Astrophotography is photographing objects in the night sky such as the moon, the planets, constellations etc. These objects are pretty dim, except for the moon. This presents certain challenges and therein lies the fun. Advanced amateurs often use digital cameras with manual settings to overcome these challenges. Here I am going to talk about beginners who have only a decent mobile camera to work with. I assume a minimum of 32 megapixel camera with an app allowing for manual settings for exposure, ISO, etc. And yes, this piece is for the completely uninitiated, hence the simple language.
The challenges with a mobile camera
- Objects being dim means that they give very little light compared to daylight. Although our eyes can see them (because by some accounts, our eyes are a few hundred Gigapixel cameras) the camera sensors cannot. This often results in the object being invisible in the photograph.
- Objects being small makes it difficult for the sensors to pick up the light. Camera sensors can be thought of as tiny buckets or glasses kept in the rain. Each bucket will catch only those raindrops which fall upon it. The tinier the mouth of the bucket, the lesser the rain it will catch. Now the rain here, is light. If the rain (light) is only pouring from a small nozzle above a particular bucket, other buckets won't catch it. This is what happens with a small object. The light falls on only a few sensors of the camera and affect them. So, why not zoom it?
- Software zoom is not the same as a real zoom lens. A lens which converges light onto a small region, gathers as much light as the lenses' aperture (diameter). A large lens collects more light. That's the telescope for example. Mobile lenses in particular are tiny. The software zoom features allow for a manipulation of the RAW picture that the camera captures. This means that the pixels
upon which light is not being received, are given artificial signal to look illuminated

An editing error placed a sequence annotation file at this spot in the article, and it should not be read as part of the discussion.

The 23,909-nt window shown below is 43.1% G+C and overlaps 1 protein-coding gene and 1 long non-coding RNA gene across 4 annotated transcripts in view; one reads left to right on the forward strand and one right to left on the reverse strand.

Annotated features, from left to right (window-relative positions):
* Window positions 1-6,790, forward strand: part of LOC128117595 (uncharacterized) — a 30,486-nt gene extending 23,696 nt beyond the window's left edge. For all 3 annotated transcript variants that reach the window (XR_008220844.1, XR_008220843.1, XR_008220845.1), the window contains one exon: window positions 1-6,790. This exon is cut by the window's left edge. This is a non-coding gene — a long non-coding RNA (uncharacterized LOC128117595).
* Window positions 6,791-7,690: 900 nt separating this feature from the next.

. In simple terms, you are creating a bigger picture by simply smearing the colors of a small part, all around. This is done with a lot of sophistication and yet, it is not the real picture. So for tiny objects, this will only blur the object.
- The background is often too bright. The mobile cameras using software automatically try to raise the brightness of the picture. The sky (dark to the eyes) is thus enhanced so that tiny fragments of light are inserted into each sensor to make the photo brighter. So if there is say one unit of light falling on the dark areas while about 100 units on the area illuminated by the object, the software upgrades these numbers to say, 5 and a 105. Thus the sky appears bright, and the object becomes over-exposed making it to lose its detail.
- Hands are too shaky for a long exposure. If you try to adjust the exposure (time for which the camera sensor collects light) to something more than 1/100 of a second, your hands shake a little or a lot during this time. Imagine you are drinking water from a bottle held a little away from your mouth. If your hands are not steady, the water will go all over your face and spill on your clothes as well. The camera needs to be held rock sturdy for the time for which it is exposed to light. Failing, this, the light goes all over the sensors causing horrible effects. So, for long exposures, you need a tripod, or at least you need to sit or sleep on the ground and support your hands firmly. Typical exposure time on your cameras are between 1/500 second for broad daylight and 1/250 for cloudy conditions. Some apps have a NIGHT MODE, where the exposures are often 1/10 second or so.